By Andy Metzger

STATE HOUSE NEWS SERVICE

STATE HOUSE, BOSTON -- Democratic gubernatorial candidate Steve Grossman, the state's treasurer, has touted his longstanding support of in-state tuition rates for undocumented immigrants and says remarks he made in 2010 do not indicate any wavering on that issue.

"I'll acknowledge that I might not have been as clear in articulating my position, but bottom line is my position has been absolutely consistent in support of this policy from 2006 all the way to the present," Grossman told the News Service on Monday.

Grossman has called on his four rivals for the Democratic nomination - Attorney General Martha Coakley, businessman Joe Avellone, former homeland security official Juliette Kayyem and one-time Medicare and Medicaid chief Don Berwick - to join him in his support of in-state tuition for undocumented immigrants who attended a high school in Massachusetts.

In 2010, when he was running for treasurer against then-Rep. Karyn Polito, who is now the lieutenant governor candidate on Charlie Baker's Republican ticket, Grossman said state resources should not be used to support undocumented immigrants.


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"I think we have rules in this state that govern how we use public expenditures, at least at the state level, and we just don't, and don't believe we should, in this environment use state resources - taxpayers' resources - to support or to be there for undocumented workers," Grossman said during an appearance on Nightside after WBZ host Dan Rea asked if he would support in-state tuition for the children of undocumented immigrants.

Polito answered Rea's question saying, "My answer's clear. Absolutely not. No."

During the same radio interview, Grossman said health care is a "different story" and said, "I would not deny emergency health care services for undocumented people."

Grossman, who backed a 2006 push to provide the in-state discount to undocumented immigrant residents, said that in 2010 he was trying to counter assertions made by Polito that extending the in-state tuition would cost money and displace legal residents.

"My opponent, the former chairman of the Democratic Party, has long supported in-state tuition for illegal immigrants. I oppose giving public entitlement benefits to illegal immigrants because I think doing so disadvantages taxpayers and provides an incentive for people to break the law," Polito said in a statement at the time.

Grossman said his response was designed to refute Polito's attacks.

"What I was doing in the interview in 2010 was really responding to a consistent mischaracterization of this issue by Karyn Polito. She kept banging away at the idea that this is going to cost our kids' seats; this is a competitive business here; that we're going to deny our young people seats - not true. She said it was going to cost taxpayers money, which is not true based on the Massachusetts Taxpayers study, and I was really doing my very best in the wake of her relentless attacks on this issue," said Grossman in a phone interview. Grossman said a Massachusetts Taxpayers Foundation study found that the in-state policy "would produce positive cash-flow for the state," and he said the influx of as many as 900 new college students to the roughly 300,000 students at 29 public colleges and universities wouldn't create a dent. He said, "You're not taking up anybody else's seat."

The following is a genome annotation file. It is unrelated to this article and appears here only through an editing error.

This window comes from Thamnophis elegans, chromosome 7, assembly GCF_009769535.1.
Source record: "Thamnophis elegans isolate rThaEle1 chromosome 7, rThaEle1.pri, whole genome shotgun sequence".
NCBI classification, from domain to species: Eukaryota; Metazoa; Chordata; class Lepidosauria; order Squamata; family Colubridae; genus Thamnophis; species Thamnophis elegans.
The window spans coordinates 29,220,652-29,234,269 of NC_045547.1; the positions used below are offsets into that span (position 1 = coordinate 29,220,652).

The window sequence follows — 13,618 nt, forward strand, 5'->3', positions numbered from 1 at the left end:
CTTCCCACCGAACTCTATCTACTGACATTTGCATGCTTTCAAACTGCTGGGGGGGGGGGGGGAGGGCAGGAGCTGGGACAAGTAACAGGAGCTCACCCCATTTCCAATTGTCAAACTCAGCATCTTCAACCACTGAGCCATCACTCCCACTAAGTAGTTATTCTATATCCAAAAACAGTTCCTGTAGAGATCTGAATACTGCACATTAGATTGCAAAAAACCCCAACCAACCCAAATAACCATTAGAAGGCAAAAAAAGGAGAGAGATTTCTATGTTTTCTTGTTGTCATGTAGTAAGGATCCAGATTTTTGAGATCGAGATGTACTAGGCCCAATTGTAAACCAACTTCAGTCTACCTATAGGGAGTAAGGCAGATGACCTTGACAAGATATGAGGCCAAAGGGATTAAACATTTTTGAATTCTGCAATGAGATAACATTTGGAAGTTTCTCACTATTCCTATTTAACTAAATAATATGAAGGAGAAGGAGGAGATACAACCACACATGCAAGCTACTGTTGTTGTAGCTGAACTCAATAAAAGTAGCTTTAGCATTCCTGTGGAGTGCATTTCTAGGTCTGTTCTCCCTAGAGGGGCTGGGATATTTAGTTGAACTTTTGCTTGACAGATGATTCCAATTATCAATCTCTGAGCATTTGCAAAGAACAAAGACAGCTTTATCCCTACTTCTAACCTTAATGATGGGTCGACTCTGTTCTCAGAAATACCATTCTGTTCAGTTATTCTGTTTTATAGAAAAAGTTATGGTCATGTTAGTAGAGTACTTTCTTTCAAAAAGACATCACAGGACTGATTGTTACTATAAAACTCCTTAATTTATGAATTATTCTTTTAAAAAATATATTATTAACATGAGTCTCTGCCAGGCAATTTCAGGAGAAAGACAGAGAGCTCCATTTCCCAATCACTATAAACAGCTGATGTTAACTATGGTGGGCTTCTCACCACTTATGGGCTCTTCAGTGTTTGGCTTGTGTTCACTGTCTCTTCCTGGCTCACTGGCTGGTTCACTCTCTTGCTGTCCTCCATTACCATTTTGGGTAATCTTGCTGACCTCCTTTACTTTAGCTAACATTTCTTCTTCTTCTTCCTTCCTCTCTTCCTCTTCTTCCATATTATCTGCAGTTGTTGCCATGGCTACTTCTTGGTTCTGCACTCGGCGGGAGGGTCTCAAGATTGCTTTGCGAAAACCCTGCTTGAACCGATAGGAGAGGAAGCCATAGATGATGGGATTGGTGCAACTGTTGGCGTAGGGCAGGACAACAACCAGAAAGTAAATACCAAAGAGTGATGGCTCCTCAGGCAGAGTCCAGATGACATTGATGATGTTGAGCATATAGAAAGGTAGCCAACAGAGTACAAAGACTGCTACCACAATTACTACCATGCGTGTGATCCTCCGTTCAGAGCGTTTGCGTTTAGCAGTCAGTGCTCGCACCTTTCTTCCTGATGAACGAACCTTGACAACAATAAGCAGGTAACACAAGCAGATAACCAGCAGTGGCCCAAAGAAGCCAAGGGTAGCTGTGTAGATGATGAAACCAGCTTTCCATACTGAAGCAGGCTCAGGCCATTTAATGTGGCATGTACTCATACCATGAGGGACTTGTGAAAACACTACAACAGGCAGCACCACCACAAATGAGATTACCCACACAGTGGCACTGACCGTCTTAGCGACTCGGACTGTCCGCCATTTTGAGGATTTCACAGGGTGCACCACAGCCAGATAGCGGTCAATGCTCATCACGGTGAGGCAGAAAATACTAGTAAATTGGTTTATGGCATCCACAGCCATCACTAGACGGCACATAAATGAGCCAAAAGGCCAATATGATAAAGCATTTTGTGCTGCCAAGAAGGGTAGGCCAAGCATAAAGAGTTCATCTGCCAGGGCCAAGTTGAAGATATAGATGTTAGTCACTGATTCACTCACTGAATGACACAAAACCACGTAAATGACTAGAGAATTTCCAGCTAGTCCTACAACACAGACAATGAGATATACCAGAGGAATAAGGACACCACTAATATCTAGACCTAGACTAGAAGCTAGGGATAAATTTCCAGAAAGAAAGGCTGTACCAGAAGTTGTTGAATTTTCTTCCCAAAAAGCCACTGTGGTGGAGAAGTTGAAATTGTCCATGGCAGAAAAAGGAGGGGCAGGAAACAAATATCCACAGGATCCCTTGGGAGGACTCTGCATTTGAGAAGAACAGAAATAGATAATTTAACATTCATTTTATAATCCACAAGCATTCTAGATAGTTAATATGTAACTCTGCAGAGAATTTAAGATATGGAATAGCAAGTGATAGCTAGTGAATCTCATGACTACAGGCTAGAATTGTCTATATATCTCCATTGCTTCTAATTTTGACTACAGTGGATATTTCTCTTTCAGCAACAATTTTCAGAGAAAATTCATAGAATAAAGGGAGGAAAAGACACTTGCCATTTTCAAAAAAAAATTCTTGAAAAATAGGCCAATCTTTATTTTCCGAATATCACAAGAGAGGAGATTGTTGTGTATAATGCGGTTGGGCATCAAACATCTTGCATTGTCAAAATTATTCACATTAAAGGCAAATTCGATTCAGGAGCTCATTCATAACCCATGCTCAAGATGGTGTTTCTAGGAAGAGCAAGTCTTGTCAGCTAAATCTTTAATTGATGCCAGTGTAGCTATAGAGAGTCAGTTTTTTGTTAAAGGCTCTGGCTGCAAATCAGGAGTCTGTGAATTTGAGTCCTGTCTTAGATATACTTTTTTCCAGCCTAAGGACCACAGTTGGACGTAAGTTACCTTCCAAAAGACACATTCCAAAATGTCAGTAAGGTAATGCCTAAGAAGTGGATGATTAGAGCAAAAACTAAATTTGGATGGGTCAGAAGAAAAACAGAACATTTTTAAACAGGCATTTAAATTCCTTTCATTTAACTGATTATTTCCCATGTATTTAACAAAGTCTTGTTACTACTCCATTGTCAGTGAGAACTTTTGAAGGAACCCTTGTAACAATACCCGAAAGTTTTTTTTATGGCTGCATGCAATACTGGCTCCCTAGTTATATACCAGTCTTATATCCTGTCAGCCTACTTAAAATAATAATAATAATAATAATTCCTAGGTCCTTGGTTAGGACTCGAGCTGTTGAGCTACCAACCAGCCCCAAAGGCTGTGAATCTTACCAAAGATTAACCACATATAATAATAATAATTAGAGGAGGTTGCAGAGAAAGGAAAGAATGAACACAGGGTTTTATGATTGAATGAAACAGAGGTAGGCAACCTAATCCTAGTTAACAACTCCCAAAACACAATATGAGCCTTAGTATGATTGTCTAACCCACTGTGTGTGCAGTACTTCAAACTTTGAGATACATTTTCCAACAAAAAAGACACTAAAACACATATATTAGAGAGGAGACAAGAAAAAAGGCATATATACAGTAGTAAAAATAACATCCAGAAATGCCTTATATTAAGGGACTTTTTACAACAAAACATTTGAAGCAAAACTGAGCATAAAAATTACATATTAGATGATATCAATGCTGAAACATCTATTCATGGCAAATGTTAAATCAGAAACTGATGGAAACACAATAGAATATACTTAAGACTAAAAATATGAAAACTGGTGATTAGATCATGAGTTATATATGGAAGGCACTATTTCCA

While the Baker-Polito campaign declined to comment, the state Republican Party said Grossman was engaging in "double-talk."

"Double talk is double talk no matter how much historical fiction Mr. Grossman wishes to apply to his previous statements," said Massachusetts Republican Party spokeswoman Emmalee Kalmbach, in a statement. "Unfortunately, for the Treasurer, the tape doesn't lie and twisting the facts to suit his new-found position is not only political opportunism at it's worst, but an insult to voters' intelligence."

Grossman noted that when Rea pressed him to acknowledge that his answer was a "no," he did not agree with Rea. He responded to Rea's assertion by saying, "In this environment I think we need to use our resources wisely."

Grossman, who won his election against Polito, said he recalled standing with former Rep. Marie St. Fleur and recalled former Rep. Alice Wolf working on the issue during a "highly charged" 2006 debate, and said his position on in-state rates has not changed in the past eight years. Grossman was a businessman and former party chairman in 2006, and said he became aware of the issue that year.

"Charlie Baker is on the record, and if Charlie Baker wants to have a conversation about this issue, publicly, I'm happy to have that conversation," Grossman said.

Tuition makes up only a portion of the cost of higher education at state schools, as fees make up a substantial portion as well. Gov. Deval Patrick has used his executive powers to provide in-state tuition to certain young people who are undocumented immigrants and have been granted "deferred" status from the federal government.

Coakley has changed her position on the issue since running for re-election in 2010, when she said, "I don't support in-state tuition . . . and I don't support driver's licenses for those who are here."

"If and when that legislation ends up on my desk as Governor Coakley, I would sign it," Coakley said to Grossman's challenge at a forum in Lexington earlier this month.

During the forum in Lexington, Berwick said he had preceded Grossman in his support on the issue. Avellone said he would support requiring undocumented immigrants who receive the in-state rate to then work in Massachusetts. Kayyem, who is from a Lebanese immigrant family, said she supports in-state tuition and driver's licenses for undocumented immigrants.